Singapore hawker dishes: Char kway teow

Some of the best fried noodles out there.

What we say: 3.5 stars

If you think fried noodles don’t get any better than phad Thai, it means you haven’t tried char kway teow. This popular Singapore hawker dish combines rice noodles, seafood, Chinese sausage and lard into one sinfully savoury dish. We hope you’re not counting calories.

Char kway teow: You can start the diet tomorrow.

Char kway teow: You can start the diet tomorrow.

Translated from Chinese, char kway teow means “stir-fried rice cake strips”. Though it’s best known as a hawker dish popular in Singapore as well as Penang, it originated in South China and the recipe travelled to Southeast Asia along with immigrants. Char kway teow was originally made using leftovers, which explains its seemingly random mix of ingredients.

The foundation of char kway teow is the rice noodles, which should be wide and flat. These are tossed in the wok with two kinds of soy sauce, garlic, a little bit of chilli, prawns, cockles, Chinese sausage, egg and lard. In case you think it’s not a complete meal without some veggies, you’ll also find some beansprouts and chives in the mix.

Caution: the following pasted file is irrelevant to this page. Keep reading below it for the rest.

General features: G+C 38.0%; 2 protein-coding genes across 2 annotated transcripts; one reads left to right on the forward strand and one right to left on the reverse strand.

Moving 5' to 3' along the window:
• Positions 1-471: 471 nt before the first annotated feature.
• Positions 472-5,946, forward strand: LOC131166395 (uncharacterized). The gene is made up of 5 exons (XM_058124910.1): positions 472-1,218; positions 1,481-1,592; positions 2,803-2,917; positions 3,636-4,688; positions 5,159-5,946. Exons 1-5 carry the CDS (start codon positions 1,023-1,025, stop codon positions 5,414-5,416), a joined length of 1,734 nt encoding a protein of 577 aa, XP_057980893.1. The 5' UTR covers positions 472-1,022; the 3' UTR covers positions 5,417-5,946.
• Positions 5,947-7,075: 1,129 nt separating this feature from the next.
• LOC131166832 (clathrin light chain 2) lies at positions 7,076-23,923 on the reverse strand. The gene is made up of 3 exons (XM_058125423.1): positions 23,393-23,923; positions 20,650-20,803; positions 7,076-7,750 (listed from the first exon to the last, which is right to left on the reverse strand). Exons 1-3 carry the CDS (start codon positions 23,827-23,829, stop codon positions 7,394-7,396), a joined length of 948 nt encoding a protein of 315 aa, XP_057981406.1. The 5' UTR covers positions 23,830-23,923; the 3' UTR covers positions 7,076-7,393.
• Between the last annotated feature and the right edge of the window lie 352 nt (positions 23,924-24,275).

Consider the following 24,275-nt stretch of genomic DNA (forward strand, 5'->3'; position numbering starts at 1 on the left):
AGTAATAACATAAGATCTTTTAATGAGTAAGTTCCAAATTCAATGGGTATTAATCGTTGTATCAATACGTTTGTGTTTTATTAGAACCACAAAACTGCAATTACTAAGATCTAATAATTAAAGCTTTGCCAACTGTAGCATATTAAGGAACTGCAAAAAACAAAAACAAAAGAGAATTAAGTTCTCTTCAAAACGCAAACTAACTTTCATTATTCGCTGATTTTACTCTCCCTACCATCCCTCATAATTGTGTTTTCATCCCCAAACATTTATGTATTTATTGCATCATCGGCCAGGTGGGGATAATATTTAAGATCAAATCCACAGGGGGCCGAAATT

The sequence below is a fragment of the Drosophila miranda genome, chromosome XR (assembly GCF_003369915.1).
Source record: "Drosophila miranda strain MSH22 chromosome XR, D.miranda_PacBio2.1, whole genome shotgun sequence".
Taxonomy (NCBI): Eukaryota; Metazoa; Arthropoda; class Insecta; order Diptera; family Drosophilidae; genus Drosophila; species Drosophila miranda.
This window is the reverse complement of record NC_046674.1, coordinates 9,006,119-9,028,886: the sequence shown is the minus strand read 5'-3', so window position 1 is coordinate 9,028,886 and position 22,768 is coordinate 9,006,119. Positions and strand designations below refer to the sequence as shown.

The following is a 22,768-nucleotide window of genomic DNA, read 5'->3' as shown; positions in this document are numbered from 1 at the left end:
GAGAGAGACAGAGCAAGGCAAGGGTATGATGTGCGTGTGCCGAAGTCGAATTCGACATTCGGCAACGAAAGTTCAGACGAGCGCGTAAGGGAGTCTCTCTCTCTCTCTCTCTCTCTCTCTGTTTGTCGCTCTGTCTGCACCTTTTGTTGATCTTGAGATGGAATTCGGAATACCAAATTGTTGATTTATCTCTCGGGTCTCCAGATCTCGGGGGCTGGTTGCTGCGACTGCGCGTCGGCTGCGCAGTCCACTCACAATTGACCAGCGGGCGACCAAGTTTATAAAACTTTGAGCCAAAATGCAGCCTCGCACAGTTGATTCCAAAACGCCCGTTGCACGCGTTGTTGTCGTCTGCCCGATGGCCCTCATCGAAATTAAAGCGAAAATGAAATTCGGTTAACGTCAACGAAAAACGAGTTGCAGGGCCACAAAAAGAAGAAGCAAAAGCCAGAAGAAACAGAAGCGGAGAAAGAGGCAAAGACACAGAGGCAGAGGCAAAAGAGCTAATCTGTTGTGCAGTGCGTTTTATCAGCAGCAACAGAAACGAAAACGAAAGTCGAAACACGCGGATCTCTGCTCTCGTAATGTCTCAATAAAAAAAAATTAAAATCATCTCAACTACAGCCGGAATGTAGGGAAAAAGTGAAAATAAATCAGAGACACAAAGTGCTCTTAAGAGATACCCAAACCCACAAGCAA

Char kway teow is considered one of the hardest hawker dishes to make, and the perfect dish should have ‘wok hei’ – a smoky flavour imparted from the high heat of the wok. One of Singapore’s most popular food bloggers has even published a book about the disappearing art of traditional char kway teow.

For obvious reasons, char kway teow has a reputation as being the most unhealthy hawker dish. In response, some Singapore hawkers have modified the recipe to use less oil and leave out the lard and sausage. Some stalls have even developed a healthy char kway teow with more greens than meat. While we agree it’s important to eat your veggies, if you’re only going to try char kway teow once you should stick to the original.

No hawker centre is complete without a stall wok-frying char kway teow, but if you want to try the best of the best these spots are highly recommended:

Thye Hong Fried Prawn Mee & Char Kway Teow: Stall #58, Newton Food Centre
Fried Kway Teow: Stall #1, Amoy Street Food Centre
Heng Huat Fried Char Kway Teow (healthy char kway teow): Stall #36, Pasir Panjang Food Centre
Lim Brothers’ Char Kway Teow: Malaysian Food Street, Resorts World Sentosa

About the author
Tanya Procyshyn is a Singapore-based freelance writer and photographer. With a passion for unusual destinations, she has camped alongside Komodo dragons and shook hands with soldiers in North Korea. She blogs at www.idreamofdurian.com.

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